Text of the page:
Everyone knows that the newborn stage is HARD. In addition to transitioning to life with a new baby, you’re often incredibly sleep deprived!

In this week’s episode, I’ll be talking about some of the things that no one tells you about life with a newborn. Have a listen!

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Eva: (00:04)
Hey there, you’re listening to the, My Sleeping Baby podcast, which is all about baby and child sleep. I’m so excited to teach you how you can get your little ones sleeping so that you can sleep too and enjoy parenthood to its fullest. I’m Eva Klein, your resident’s sleep expert, mom of three, founder of the Sleep Bible online coaching program, and lover of all things sleep and motherhood. If you’re looking for tangible solutions for your little one sleep woes or you simply want to learn more, this podcast is for you. For more information, check out mysleepingbaby.com and you can follow me on Instagram and Facebook @mysleepingbaby.

Eva: (00:43)
All right, let’s talk about the famous newborn stage. This is a stage that is such a blur, but at the same time, I remember it like it was yesterday. And so for those of you who have a newborn or are pregnant and are going to have an newborn at some point in the future, um, definitely listen to this episode because I’m gonna give you, I think some of the biggest insights that I have for moms of little ones in that newborn stage, that you have the most amount of, you know, insight into what to expect during this specific stage and how to manage it as best as you can. Their wake windows at this age are gonna be very, very short. They can’t be up for long periods of time. And those short wake windows include the length of the feet. So you might find yourself with a baby who wakes up and eats and burbs is up for maybe five minutes and then needs to go back to sleep.

Eva: (01:46)
And that’s totally fine. And it is all within the realm of normal, just don’t expect the exact same thing in terms of nap, duration and predictability, because at this stage it’s just not gonna happen. Babies in this age range are also usually very sleepy, especially in those first few weeks. I, I found with my own kids that they didn’t get, they didn’t become more alert with their eyes, you know, wide open for those first few weeks, I think until they reached that five or six week mark, when I could tell that they were actually aware of their environment and surroundings, um, which was really wonderful. I remember Umunna gave us her first smile when she was, I think, six and a half or seven weeks. And, uh, and she definitely knew, you know, she recognized me, she recognized my husband. It was really adorable, but for those first few weeks, all the one is gonna be doing is waking up and eating and sleeping and pooping, RINs, and repeats over and over and over again.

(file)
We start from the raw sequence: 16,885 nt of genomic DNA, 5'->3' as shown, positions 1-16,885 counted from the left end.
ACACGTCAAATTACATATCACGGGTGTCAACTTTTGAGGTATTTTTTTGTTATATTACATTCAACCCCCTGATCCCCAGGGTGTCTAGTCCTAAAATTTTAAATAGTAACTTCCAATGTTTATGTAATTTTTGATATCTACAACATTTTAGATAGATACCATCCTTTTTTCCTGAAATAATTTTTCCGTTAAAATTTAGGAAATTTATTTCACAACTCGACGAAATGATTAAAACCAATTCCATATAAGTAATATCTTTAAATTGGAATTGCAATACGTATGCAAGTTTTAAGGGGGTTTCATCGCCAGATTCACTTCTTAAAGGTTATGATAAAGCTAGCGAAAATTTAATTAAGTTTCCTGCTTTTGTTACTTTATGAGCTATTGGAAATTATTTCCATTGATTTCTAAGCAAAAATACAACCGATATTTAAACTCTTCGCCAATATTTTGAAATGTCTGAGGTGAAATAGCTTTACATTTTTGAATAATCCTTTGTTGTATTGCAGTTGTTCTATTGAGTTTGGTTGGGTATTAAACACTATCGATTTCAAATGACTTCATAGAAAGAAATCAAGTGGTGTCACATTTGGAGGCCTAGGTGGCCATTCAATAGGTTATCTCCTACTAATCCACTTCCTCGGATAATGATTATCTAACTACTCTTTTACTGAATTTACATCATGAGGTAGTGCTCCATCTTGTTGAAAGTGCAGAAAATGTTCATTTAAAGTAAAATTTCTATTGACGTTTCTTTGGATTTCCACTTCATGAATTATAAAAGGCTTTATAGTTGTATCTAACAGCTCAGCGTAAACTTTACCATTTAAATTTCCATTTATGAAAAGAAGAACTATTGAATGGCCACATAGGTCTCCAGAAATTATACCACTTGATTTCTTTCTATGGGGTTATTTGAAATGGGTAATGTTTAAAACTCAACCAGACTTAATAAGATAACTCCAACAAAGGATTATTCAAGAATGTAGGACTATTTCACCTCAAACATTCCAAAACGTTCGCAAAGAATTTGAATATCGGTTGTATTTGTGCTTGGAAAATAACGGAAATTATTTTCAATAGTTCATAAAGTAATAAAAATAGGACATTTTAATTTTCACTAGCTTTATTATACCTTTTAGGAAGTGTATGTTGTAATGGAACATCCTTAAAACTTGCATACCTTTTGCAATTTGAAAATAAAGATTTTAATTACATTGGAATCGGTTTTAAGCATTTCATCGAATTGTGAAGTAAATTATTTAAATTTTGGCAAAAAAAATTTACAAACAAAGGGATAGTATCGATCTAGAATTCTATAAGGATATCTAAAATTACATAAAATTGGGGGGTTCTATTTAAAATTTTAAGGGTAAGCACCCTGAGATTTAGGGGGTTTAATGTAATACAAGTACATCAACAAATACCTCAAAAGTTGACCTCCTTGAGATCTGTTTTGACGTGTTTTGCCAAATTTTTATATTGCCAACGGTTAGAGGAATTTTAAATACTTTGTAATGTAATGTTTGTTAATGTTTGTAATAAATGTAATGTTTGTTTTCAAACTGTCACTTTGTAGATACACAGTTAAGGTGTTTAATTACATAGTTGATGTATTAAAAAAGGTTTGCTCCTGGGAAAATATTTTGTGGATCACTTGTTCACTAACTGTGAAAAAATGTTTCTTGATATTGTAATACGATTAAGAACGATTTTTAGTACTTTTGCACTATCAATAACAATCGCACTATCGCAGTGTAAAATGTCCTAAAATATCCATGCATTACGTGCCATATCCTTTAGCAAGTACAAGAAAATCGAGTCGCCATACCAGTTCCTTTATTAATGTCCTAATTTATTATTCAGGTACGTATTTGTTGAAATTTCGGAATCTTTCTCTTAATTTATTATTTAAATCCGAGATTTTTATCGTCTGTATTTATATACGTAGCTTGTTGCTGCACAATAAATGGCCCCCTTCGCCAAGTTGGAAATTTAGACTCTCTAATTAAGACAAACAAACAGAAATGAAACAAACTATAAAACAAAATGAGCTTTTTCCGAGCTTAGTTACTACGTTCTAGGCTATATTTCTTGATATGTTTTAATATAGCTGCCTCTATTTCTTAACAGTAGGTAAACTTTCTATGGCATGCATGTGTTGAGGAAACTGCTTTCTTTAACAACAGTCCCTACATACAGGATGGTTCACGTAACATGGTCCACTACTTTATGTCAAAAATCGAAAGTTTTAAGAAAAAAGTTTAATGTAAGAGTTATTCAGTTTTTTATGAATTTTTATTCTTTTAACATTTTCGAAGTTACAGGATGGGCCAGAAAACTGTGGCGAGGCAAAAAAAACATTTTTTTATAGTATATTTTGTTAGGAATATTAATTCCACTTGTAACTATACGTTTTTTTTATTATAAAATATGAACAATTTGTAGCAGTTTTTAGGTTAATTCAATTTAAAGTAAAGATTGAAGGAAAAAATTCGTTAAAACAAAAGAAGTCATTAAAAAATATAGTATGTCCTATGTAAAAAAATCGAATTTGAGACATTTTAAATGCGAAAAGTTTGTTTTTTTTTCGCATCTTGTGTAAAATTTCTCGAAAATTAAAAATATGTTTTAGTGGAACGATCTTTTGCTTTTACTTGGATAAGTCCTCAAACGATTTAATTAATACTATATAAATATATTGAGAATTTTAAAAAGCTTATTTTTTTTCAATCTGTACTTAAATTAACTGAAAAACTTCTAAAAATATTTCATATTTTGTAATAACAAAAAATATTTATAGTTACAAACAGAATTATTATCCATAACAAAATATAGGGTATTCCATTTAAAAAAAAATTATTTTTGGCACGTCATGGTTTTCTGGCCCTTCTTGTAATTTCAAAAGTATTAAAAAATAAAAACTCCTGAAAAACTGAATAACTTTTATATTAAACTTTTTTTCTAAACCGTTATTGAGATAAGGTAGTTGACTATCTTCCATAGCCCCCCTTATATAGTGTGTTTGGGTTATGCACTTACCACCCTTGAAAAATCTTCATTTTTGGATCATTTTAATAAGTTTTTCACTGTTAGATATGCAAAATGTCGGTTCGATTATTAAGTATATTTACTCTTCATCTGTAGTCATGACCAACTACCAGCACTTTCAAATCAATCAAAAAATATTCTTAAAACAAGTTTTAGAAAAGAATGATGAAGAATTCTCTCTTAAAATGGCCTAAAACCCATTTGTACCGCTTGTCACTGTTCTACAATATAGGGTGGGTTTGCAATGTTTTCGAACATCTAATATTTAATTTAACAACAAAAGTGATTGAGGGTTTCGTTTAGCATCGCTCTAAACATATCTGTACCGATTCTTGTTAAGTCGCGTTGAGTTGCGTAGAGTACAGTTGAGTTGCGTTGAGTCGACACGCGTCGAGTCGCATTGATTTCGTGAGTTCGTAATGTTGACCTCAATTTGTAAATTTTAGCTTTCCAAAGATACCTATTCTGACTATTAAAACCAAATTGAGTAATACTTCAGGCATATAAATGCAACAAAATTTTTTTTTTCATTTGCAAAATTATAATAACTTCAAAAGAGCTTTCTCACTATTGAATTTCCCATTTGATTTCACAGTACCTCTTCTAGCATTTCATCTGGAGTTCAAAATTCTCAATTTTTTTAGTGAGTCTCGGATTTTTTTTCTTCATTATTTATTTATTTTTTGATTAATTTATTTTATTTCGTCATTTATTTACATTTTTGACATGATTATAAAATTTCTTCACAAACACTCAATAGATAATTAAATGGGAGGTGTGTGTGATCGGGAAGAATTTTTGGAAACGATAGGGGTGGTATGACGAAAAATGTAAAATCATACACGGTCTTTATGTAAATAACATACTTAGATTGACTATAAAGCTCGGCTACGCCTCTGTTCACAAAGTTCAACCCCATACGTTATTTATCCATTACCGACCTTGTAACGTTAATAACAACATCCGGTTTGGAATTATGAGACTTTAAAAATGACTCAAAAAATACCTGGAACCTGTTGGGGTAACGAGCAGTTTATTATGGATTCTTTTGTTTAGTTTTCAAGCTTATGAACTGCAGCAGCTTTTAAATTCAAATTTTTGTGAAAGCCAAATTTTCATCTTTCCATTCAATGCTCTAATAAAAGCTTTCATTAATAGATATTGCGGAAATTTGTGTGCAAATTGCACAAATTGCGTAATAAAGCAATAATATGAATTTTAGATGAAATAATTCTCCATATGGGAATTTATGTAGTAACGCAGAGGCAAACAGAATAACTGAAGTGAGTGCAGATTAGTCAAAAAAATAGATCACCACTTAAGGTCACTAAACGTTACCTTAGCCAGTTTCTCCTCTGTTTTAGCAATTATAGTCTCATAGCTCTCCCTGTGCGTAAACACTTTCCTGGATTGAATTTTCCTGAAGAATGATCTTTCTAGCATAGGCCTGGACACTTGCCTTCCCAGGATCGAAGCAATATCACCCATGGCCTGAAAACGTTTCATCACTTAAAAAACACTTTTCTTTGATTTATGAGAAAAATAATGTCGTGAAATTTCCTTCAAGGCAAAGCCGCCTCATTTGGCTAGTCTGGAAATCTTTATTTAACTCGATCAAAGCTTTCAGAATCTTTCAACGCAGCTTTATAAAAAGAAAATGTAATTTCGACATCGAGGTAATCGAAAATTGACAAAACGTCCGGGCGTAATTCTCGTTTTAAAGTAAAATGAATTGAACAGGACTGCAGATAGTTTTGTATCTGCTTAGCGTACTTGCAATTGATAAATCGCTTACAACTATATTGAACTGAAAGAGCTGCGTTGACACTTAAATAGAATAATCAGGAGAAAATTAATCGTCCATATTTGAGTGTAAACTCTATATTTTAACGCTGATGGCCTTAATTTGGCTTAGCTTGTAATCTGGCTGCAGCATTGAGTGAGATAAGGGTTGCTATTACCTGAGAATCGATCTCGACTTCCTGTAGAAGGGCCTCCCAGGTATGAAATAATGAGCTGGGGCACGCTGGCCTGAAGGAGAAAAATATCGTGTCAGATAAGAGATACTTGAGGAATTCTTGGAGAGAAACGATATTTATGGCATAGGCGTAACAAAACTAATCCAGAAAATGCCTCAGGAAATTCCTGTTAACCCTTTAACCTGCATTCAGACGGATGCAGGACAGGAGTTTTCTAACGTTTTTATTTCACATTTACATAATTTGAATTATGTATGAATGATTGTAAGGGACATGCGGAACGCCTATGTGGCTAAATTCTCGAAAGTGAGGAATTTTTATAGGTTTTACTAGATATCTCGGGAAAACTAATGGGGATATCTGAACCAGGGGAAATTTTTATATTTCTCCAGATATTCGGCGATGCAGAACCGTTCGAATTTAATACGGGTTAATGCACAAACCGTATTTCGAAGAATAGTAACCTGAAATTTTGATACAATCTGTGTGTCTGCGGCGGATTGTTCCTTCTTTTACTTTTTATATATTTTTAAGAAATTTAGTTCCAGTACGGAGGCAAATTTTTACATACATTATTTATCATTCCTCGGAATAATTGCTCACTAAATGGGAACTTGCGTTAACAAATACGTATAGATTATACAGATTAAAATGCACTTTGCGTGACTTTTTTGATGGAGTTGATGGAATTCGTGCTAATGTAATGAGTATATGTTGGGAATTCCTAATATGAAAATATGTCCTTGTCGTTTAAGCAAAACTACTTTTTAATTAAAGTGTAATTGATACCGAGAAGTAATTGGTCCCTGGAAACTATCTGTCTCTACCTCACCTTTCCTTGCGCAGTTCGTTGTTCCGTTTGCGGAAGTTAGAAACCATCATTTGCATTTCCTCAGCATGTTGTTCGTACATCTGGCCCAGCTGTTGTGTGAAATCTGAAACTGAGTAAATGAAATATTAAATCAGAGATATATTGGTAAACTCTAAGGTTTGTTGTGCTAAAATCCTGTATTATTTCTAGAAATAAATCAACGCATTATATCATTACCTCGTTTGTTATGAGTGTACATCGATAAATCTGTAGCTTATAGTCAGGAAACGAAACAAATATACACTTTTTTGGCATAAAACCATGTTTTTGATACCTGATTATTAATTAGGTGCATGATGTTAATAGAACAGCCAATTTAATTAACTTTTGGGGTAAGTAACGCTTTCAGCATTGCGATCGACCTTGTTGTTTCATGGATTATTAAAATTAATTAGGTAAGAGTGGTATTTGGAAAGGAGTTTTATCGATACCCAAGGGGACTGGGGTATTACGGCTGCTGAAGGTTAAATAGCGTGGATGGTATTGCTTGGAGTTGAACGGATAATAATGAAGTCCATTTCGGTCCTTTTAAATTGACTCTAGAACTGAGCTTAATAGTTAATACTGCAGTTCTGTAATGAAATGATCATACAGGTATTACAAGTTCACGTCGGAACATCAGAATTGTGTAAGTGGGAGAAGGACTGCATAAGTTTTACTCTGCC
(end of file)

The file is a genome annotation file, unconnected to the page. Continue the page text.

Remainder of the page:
Eva: (02:53)
And if they are very sleepy throughout that entire period, uh, again, all within the realm of normal something else to just keep in mind when it comes to this specific newborn stage, is that as exhausting as it is to have a baby that is waking up multiple times a night to eat throughout the night, I suppose the consolation prize for being that exhausted is that you also have a baby who is very mobile, right? Naps on the go are fine at this age. Let your little one nap in a baby carrier in the stroller, in the car, you know, while you’re grabbing groceries, while you’re bumming around the mall, while you’re at at the park with your toddler, it’s all fine. Because again, there is no schedule at this point, the naps are gonna happen very frequently throughout the day with very short wake wig nose, and the nap durations themselves are gonna be very inconsistent.

Eva: (03:54)
And it is totally fine to have many, many naps on the go. If I were to tell you in this stage to have many naps happening at home, that would literally keep you housebound because a newborn can barely be up for an hour before needing to go back to sleep. So this is that stage where even though it is a physically exhausting one, it’s also a, that probably allows you the most amount of flexibility when it comes to their sleep needs because they’re sleeping all the time and the naps can happen all the time and they’re always happening on the go. So I would just say rule with it and enjoy the flexibility that this stage offers you. Now, if you are nursing and you’re little, oh one is going through a grill spurt, it can be a bit of a tough 24 to 48 hour period for you because in essence, your body and your milk supply has to catch up to the needs of your baby.

Eva: (04:56)
Now, for the majority of people who are able to nurse without any problems, and they don’t suffer from low milk supply, your supply will catch up to your baby’s needs, but it can take that 24 hour period or so for your, your supply to catch up. It’s not gonna happen instantly, right? Versus if you are bottle feeding, then the growth spur might not as difficult because all you have to do is just put more milk into that bottle and then boom, your baby’s eating more. So just keep that in mind. I know that, um, as a breastfeeding mom, myself, when my, when my babies were going through through growth spurts, often I was petrified that my milk supply was going down and that there was a problem with my nursing, that there was a problem with the latching or something was happening when really the reality was no, the nursing was just fine.